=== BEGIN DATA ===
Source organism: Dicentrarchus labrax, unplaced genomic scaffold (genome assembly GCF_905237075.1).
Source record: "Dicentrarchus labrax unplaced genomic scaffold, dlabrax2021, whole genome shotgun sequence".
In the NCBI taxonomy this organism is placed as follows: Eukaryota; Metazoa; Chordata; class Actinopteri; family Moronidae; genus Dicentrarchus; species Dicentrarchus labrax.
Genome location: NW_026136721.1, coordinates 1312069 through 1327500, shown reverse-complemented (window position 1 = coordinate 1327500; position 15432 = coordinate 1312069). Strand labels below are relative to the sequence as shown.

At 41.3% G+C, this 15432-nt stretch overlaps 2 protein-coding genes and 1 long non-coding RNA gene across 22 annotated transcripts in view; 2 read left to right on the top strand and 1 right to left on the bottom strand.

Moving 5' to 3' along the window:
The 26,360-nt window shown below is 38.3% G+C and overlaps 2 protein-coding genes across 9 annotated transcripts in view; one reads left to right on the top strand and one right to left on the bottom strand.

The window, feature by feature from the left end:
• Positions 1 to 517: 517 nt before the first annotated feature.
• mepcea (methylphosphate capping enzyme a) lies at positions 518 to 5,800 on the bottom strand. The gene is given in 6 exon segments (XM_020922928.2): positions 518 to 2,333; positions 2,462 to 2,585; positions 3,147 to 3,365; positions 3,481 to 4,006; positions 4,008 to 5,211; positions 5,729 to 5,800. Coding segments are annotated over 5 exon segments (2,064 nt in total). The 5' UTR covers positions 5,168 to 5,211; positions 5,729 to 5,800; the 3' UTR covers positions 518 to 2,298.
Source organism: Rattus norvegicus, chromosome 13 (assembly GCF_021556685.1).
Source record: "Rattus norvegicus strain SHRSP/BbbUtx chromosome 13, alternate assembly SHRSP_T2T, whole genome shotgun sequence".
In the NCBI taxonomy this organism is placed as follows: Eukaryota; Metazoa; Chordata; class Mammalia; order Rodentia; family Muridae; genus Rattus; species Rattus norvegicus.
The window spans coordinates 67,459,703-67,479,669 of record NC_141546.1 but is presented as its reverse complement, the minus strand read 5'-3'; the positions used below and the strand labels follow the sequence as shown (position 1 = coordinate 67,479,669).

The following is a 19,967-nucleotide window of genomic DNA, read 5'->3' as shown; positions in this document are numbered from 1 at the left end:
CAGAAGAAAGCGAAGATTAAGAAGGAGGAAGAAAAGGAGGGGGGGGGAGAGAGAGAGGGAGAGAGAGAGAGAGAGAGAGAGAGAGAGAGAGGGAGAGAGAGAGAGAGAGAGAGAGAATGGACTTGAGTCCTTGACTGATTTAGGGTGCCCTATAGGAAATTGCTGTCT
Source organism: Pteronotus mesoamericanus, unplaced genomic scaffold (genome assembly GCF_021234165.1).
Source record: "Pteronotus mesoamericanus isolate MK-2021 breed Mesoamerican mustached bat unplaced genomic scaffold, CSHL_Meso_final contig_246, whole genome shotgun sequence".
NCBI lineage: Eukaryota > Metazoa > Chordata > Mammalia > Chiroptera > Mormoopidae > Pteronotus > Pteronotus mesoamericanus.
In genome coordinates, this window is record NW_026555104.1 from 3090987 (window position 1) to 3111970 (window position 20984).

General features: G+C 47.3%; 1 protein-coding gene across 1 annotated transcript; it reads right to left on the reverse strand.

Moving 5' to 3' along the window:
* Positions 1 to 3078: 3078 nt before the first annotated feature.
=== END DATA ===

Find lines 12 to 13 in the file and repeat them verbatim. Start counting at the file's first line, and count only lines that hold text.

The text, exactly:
Source record: "Rattus norvegicus strain SHRSP/BbbUtx chromosome 13, alternate assembly SHRSP_T2T, whole genome shotgun sequence".
In the NCBI taxonomy this organism is placed as follows: Eukaryota; Metazoa; Chordata; class Mammalia; order Rodentia; family Muridae; genus Rattus; species Rattus norvegicus.